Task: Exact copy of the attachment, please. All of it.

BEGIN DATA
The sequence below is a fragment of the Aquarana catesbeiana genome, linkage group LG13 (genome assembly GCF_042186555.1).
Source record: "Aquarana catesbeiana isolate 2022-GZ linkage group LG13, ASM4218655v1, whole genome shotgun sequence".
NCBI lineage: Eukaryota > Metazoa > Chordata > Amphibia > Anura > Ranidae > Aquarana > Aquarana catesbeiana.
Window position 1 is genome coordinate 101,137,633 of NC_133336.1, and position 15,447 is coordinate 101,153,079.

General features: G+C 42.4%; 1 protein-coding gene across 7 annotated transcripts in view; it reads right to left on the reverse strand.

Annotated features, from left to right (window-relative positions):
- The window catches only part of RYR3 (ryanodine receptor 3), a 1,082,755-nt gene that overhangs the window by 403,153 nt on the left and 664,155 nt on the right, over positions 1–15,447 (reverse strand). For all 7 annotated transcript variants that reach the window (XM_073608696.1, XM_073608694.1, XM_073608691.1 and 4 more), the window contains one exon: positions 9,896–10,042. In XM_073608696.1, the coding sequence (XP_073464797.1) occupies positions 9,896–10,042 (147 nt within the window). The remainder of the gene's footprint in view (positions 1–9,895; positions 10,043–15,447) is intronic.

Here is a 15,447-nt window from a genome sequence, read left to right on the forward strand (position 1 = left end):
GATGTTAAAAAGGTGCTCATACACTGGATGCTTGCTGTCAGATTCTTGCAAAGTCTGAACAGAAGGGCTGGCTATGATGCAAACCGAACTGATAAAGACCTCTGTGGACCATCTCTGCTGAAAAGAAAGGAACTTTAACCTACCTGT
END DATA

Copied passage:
The sequence below is a fragment of the Aquarana catesbeiana genome, linkage group LG13 (genome assembly GCF_042186555.1).
Source record: "Aquarana catesbeiana isolate 2022-GZ linkage group LG13, ASM4218655v1, whole genome shotgun sequence".
NCBI lineage: Eukaryota > Metazoa > Chordata > Amphibia > Anura > Ranidae > Aquarana > Aquarana catesbeiana.
Window position 1 is genome coordinate 101,137,633 of NC_133336.1, and position 15,447 is coordinate 101,153,079.

General features: G+C 42.4%; 1 protein-coding gene across 7 annotated transcripts in view; it reads right to left on the reverse strand.

Annotated features, from left to right (window-relative positions):
- The window catches only part of RYR3 (ryanodine receptor 3), a 1,082,755-nt gene that overhangs the window by 403,153 nt on the left and 664,155 nt on the right, over positions 1–15,447 (reverse strand). For all 7 annotated transcript variants that reach the window (XM_073608696.1, XM_073608694.1, XM_073608691.1 and 4 more), the window contains one exon: positions 9,896–10,042. In XM_073608696.1, the coding sequence (XP_073464797.1) occupies positions 9,896–10,042 (147 nt within the window). The remainder of the gene's footprint in view (positions 1–9,895; positions 10,043–15,447) is intronic.

Here is a 15,447-nt window from a genome sequence, read left to right on the forward strand (position 1 = left end):
GATGTTAAAAAGGTGCTCATACACTGGATGCTTGCTGTCAGATTCTTGCAAAGTCTGAACAGAAGGGCTGGCTATGATGCAAACCGAACTGATAAAGACCTCTGTGGACCATCTCTGCTGAAAAGAAAGGAACTTTAACCTACCTGT